Justin Verlander of the Houston Astros pitching against the Los Angeles Angels in Anaheim, Calif., on September 28, 2019 (Kelvin Kuo / USA TODAY Sports)

’Tis the season, or the post-season — in baseball. I talk with George F. Will about this in a Q&A podcast, here. No one talks better, about anything. That’s because no one thinks better. (People tend to forget that the two are linked.)

When we talked, Will had one eye on the MLB Network — maybe two. He said, however, that he could “multi-task,” which he can.

Before getting to the post-season, we talk about the season, of course. Will says it was a very good one — but with an asterisk attached to it. There were so many home runs. That which ought to be exciting was somewhat routine, even boring.

“The ball is weird this year,” he says. He would do something about it. He’d also expand the strike zone and push the fences back. He has other reforms, too.

Among his many thought-provoking statements is this: “I want to make baseball safe for Rod Carew and Tony Gwynn again.” These were guys who “sprayed the ball around the ballpark.”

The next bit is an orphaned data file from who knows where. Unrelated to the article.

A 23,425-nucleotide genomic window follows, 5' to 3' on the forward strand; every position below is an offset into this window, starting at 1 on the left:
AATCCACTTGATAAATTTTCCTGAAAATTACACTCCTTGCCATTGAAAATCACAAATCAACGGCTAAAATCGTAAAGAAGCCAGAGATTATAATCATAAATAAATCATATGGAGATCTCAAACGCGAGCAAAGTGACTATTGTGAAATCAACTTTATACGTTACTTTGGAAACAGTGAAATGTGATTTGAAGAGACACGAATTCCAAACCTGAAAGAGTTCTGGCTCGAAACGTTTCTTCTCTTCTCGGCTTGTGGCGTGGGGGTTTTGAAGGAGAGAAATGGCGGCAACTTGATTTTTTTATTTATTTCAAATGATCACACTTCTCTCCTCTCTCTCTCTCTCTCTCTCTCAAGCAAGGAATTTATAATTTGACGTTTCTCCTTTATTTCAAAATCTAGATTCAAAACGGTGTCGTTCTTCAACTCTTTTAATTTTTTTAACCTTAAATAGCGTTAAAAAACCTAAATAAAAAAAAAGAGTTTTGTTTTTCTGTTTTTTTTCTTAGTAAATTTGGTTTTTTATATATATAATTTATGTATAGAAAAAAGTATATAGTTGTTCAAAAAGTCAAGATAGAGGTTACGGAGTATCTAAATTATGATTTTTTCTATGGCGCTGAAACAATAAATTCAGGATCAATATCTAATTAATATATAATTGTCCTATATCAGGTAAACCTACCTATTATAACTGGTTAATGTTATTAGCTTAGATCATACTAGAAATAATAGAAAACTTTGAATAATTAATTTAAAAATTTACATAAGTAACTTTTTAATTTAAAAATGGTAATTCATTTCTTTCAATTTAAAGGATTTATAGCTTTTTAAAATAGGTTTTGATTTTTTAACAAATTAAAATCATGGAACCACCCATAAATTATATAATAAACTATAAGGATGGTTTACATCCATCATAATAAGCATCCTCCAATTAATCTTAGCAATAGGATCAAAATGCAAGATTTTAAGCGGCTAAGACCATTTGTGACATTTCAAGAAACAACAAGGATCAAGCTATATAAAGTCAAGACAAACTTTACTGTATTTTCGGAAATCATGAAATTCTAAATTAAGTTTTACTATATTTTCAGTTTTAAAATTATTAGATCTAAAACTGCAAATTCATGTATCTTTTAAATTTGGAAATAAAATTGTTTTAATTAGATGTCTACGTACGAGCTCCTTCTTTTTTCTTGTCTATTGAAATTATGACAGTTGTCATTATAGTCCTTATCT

Is the season too long? Yes, says Will. Someday, the Minnesota Twins will make the World Series. They’ll be playing in Minnesota, without a roof, in late October and early November. Thus, the “crown jewel of baseball,” namely the World Series, will be a “laughingstock” as the ball gets lost in the snow.

Are there Hall of Famers about today? Future Hall of Famers? Indeed — even if you have strict standards of admission, as Will would (and I would). Mike Trout is an immortal. Justin Verlander will be admitted in the first round. Etc.

Thinking about valuable players past, Will reflects on Rickey Henderson. People usually don’t pick him for their All-Time 9. They should, though. Does Will have favorite players today who are not future Hall of Famers — just lovable or admirable players? Sure. Ryan Zimmerman is one.

Eventually, I bring up a sore point. To put it another way, I touch America’s rawest nerve — race. Is there a paucity of black Americans in baseball today? Yes, says Will, and he goes into why. How about the attraction of the game to Latin Americans? Another fascinating subject.

Toward the end of our conversation, departing from baseball for a moment, I ask about the NBA and China. George Will blasts away, as only he can blast. The podcast as a whole is a blast, I think. Give it a try (again, here).

P.S. Many readers will recognize the title of this post. It comes from the best-selling, quickly canonical book that Will published in 1990: Men at Work: The Craft of Baseball.